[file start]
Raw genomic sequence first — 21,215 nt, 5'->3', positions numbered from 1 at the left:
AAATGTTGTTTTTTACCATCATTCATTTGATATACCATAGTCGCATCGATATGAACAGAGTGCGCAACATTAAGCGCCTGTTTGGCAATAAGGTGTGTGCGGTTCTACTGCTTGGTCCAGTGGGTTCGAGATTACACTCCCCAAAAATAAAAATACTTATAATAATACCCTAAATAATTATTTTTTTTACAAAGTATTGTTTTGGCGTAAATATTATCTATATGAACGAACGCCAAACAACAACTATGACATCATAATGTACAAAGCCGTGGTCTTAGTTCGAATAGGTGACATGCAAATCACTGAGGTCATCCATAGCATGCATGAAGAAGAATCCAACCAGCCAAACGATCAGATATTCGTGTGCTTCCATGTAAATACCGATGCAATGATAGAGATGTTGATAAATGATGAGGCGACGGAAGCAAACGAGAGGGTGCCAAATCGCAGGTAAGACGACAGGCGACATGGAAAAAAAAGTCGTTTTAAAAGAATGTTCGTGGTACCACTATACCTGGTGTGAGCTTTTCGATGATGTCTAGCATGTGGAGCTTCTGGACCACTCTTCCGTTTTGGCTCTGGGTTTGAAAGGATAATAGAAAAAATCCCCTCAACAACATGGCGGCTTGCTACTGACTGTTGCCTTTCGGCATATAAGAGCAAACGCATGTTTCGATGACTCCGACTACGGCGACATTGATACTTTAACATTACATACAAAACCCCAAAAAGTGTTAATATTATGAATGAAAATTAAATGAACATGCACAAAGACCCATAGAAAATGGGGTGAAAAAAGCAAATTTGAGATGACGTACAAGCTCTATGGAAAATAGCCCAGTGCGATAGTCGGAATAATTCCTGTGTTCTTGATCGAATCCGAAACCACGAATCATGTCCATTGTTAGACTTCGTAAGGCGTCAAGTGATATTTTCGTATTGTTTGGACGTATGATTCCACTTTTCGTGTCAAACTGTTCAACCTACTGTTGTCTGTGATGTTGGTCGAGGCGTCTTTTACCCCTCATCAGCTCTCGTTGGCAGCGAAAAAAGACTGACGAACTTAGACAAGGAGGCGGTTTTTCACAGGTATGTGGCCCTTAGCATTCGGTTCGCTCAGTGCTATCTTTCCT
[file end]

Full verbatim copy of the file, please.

Raw genomic sequence first — 21,215 nt, 5'->3', positions numbered from 1 at the left:
AAATGTTGTTTTTTACCATCATTCATTTGATATACCATAGTCGCATCGATATGAACAGAGTGCGCAACATTAAGCGCCTGTTTGGCAATAAGGTGTGTGCGGTTCTACTGCTTGGTCCAGTGGGTTCGAGATTACACTCCCCAAAAATAAAAATACTTATAATAATACCCTAAATAATTATTTTTTTTACAAAGTATTGTTTTGGCGTAAATATTATCTATATGAACGAACGCCAAACAACAACTATGACATCATAATGTACAAAGCCGTGGTCTTAGTTCGAATAGGTGACATGCAAATCACTGAGGTCATCCATAGCATGCATGAAGAAGAATCCAACCAGCCAAACGATCAGATATTCGTGTGCTTCCATGTAAATACCGATGCAATGATAGAGATGTTGATAAATGATGAGGCGACGGAAGCAAACGAGAGGGTGCCAAATCGCAGGTAAGACGACAGGCGACATGGAAAAAAAAGTCGTTTTAAAAGAATGTTCGTGGTACCACTATACCTGGTGTGAGCTTTTCGATGATGTCTAGCATGTGGAGCTTCTGGACCACTCTTCCGTTTTGGCTCTGGGTTTGAAAGGATAATAGAAAAAATCCCCTCAACAACATGGCGGCTTGCTACTGACTGTTGCCTTTCGGCATATAAGAGCAAACGCATGTTTCGATGACTCCGACTACGGCGACATTGATACTTTAACATTACATACAAAACCCCAAAAAGTGTTAATATTATGAATGAAAATTAAATGAACATGCACAAAGACCCATAGAAAATGGGGTGAAAAAAGCAAATTTGAGATGACGTACAAGCTCTATGGAAAATAGCCCAGTGCGATAGTCGGAATAATTCCTGTGTTCTTGATCGAATCCGAAACCACGAATCATGTCCATTGTTAGACTTCGTAAGGCGTCAAGTGATATTTTCGTATTGTTTGGACGTATGATTCCACTTTTCGTGTCAAACTGTTCAACCTACTGTTGTCTGTGATGTTGGTCGAGGCGTCTTTTACCCCTCATCAGCTCTCGTTGGCAGCGAAAAAAGACTGACGAACTTAGACAAGGAGGCGGTTTTTCACAGGTATGTGGCCCTTAGCATTCGGTTCGCTCAGTGCTATCTTTCCT